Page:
Thursday, 22 September 2016

The Ossian Stone or Clach Ossian in the Sma’ Glen near Crieff

The Ossian Stone or Clach Ossian in the Sma’ Glen near Crieff

The A 822  road running from Crieff to Amulree takes  one through the picturesque Sma Glen amidst  some of the most spectacular scenery imaginable . Apart from its  natural rugged  beauty  the road is steeped in Highland history. It was used by the drovers a s a gateway to the lucrative markets on the periphery of the Lowlands. Places such as Fowlis Wester and most notably Crieff where the annual Michaelmas Tryst was a magnet for sellers and buyers alike. Much earlier in time it was the Romans who realised the potential dangers that this natural route could bring and constructed their “glen blocker “fort and watch tower at Fendoch where the Glen truly begins or indeed ends! It was however a professional soldier from Meath in Ireland who transformed the rough tracks into a well-engineered roadway. Major General George Wade had carried out and a study of Highland Scotland in the aftermath of the   1715 Jacobite uprising and had been appointed “Commander of the Forces in Northern Britain “by George I. It was in 1730 that he started work on the Crieff to Dalnacardoch road which extended to some 43 ½ miles or 70 kilometres. This road and the present highway share much of the same route. Coming from Fendoch  the road  twists  and turns all the  way to Newton Brig .About a mile   before  the bridge as the  road  borders  the  tumbling waters  of the Almond , you suddenly espy an enormous  standing stone . This is Clach Ossian or Ossian’s stone!

Much has been  written  about this megalith by a wide variety of  people including Sir Walter Scott and Macaulay. Both these accomplished  writers  did  however rely  on the  writings of an earlier scribe  by the name of Edmund or Edward Burt . Burt is  something of a mystery . His narrative  was  entitled “ Letters from a Gentleman in the North of Scotland “ and were written about 1725/1726 but were  not published  until after his death . After his death it was written that  he was an engineer officer who served with General Wade in Scotland in 1724–28; an army contractor, and an illiterate hack-writer who ended his days in dire distress. War office records fail to show that Burt held military rank. The Scot’s Magazine  published in 1755 declared in  the review of his  book that he had died  : “At London. Edmund Burt Esq; late agent to Gen. Wade, chief surveyor during the making of roads through the Highlands, and author of the letters concerning Scotland.”

Whatever the true background of Burt , he nevertheless made an impression on both Scott and Macaulay It was in 1736  he wrote thus :

“ I have so lately mentioned Glen Almond , in the road from Crief ( sic )  northwards , that I cannot forebear a  digression , though at my first setting out , in relation to a piece of antiquity that happened  to be discovered in that vale not many hours before I passed  through it in one  of my journeys  southwards.

A small part of the way through this glen having been marked out by two rows  of camp – colours , placed at a good distance  one from another, whereby  to describe  the intended  breadth and regularity of the road  by the eye , there happened  to lie directly in the way  an exceedingly large stone , and ,  as it had been  made a rule from the beginning, to carry on the roads in straight lines, as far as  the way would  permit, not only to give them a better air , but  to shorten the  passenger’s journey , it was resolve d that the stone  should  be removed , if possible , though otherwise  the work might  have been carried out along on either side of it.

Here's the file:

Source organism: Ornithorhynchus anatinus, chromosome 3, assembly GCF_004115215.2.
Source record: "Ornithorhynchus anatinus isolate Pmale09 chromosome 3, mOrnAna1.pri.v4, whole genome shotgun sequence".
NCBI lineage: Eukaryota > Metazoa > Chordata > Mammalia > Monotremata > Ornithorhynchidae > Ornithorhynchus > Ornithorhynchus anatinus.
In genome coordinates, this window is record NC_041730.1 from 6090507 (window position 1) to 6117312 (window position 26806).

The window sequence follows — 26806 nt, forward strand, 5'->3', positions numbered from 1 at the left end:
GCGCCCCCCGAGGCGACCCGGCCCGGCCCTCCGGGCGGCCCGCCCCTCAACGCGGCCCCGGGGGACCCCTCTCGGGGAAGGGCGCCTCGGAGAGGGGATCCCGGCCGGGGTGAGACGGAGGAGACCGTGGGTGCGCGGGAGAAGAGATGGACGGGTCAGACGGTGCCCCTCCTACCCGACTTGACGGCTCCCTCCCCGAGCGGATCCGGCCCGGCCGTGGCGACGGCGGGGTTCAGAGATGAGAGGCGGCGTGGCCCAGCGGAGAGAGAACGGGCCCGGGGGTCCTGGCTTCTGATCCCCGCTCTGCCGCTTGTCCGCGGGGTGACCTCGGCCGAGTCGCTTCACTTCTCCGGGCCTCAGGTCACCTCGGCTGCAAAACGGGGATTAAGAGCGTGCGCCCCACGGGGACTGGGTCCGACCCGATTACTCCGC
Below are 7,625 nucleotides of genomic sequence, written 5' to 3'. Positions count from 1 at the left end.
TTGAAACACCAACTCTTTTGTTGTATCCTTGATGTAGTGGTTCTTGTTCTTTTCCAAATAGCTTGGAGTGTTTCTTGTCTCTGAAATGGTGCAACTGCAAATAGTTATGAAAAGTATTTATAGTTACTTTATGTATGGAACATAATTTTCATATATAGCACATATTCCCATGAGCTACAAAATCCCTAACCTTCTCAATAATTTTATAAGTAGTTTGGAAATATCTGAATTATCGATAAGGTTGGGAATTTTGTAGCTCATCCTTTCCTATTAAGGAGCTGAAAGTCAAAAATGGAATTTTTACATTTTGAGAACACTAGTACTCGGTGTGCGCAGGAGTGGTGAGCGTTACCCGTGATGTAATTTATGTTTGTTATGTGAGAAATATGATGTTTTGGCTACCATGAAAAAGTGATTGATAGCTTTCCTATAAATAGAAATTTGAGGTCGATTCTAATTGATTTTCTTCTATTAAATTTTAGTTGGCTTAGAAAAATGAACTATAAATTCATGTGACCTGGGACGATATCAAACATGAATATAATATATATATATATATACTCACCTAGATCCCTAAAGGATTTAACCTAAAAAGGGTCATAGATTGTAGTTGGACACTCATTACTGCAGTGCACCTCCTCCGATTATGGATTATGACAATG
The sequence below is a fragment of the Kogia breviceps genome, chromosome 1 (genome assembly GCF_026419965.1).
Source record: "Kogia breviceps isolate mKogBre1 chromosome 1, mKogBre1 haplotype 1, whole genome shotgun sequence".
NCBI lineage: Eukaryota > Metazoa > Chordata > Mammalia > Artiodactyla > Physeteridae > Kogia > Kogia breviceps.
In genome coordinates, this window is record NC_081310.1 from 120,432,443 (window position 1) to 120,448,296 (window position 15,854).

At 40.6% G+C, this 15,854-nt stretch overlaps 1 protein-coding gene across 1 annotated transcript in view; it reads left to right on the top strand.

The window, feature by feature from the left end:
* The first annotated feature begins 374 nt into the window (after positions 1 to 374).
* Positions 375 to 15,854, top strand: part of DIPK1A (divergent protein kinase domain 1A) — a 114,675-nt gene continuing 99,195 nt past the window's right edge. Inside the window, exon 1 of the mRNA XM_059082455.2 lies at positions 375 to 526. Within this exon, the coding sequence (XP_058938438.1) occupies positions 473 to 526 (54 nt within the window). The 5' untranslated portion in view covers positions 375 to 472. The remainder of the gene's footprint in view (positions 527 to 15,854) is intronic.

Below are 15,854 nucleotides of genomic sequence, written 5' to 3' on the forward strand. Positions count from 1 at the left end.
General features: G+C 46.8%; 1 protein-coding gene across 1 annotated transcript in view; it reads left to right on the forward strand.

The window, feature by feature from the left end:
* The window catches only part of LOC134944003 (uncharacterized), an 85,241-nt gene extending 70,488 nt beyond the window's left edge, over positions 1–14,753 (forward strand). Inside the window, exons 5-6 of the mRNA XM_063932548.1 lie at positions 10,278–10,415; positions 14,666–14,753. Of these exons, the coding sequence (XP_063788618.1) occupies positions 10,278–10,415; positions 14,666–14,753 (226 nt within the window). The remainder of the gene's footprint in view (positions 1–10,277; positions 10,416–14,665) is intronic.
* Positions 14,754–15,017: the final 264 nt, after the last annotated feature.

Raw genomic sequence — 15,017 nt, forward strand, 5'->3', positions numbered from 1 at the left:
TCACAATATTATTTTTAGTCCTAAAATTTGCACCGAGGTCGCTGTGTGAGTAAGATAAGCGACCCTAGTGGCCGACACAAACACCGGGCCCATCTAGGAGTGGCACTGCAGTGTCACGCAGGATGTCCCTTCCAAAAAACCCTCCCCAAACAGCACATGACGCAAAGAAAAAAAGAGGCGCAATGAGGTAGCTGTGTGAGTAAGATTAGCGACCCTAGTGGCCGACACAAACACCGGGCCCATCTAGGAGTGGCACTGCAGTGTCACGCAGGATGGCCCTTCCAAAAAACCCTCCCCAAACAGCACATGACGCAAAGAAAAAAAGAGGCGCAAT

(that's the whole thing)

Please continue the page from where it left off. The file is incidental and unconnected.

The soldiers  by vast labour , with their levers and jacks or hand- screws, tumbled  it over  and over  until they  got it  quite out  of the way , although it was not  such an enormous  size that  it might  be  a matter of great wonder  how it could ever  be removed  by human strength and art, especially to such who had  never  seen  an operation of that kind , and , upon their digging a little way  into that part of the ground  where the centre of the base  had stood , there was found  a small cavity about two  feet square , which was guarded  from the  outside  earth  at the bottom , top and side , by square flat stones .
The hollow contained  some  ashes , scraps  of bones , and half burnt  ends of  stalks  of heath , which last  we concluded  to be a small remnant  of a funeral pile . Upon the whole, I think there is no room to doubt but it was the urn of some considerable Roman officer , and the best  of the kind that could be provided in their military circumstances  and that it was so seems  plainly  to appear  from its  vicinity  to the roman camp, the engines  that must  have been employed  to remove  that vast  piece of rock , and the unlikeliness that it should , or could, , have ever been done  by the natives of  the country . But certainly the design  was to preserve  those remains  from the injuries  of rains or melting snows , and to prevent their being  profaned  by the sacrilegious hands of those they called  barbarians , for  that  reproachful  name , you know, they give  to the people  of almost  all nations  but their own .
As I returned  the same way  from the Lowlands I found  the officer  , with his  party  of working soldiers , not far  from the stone , and asked  him what  was to become  to do so ;  the urn.
To this he answered , that he had  intended  to  preserve  it in  the condition  I left  it , till  the Commander  - in- Chief had seen  it , as a curiosity , but that  it was not in his power to do so ;for soon after the discovery was known  to the Highlanders , they assembled  from distant parts, and  having formed  themselves into  a body, they carefully  gathered up the relics , and marched with them , in solemn procession , to a new place  of burial , and there discharged  their fire – arms  over the grave, as supposing  thee deceased had been a military officer .

You will believe that the recital of all this ceremony led me to ask the reason of such homage to the ashes of a person supposed to have been dead almost two thousand years. I did so; and the officer, who was himself a native of the hills, told me that they (the Highlanders) firmly believed that if a dead body should be known to lie above the ground , or be disinterred by malice , or by the accidents  of torrents of water , &c and care was not taken to perform to it the proper rites , then there would arise  such storms  and tempests as would destroy their corn, blow  away their huts , and all sorts of other misfortunes  would follow  till  that duty was performed  and you may here recollect what I told you so long ago, of the great regard  the Highlanders  have for the remains  of their dead ; but this notion is entirely Roman . “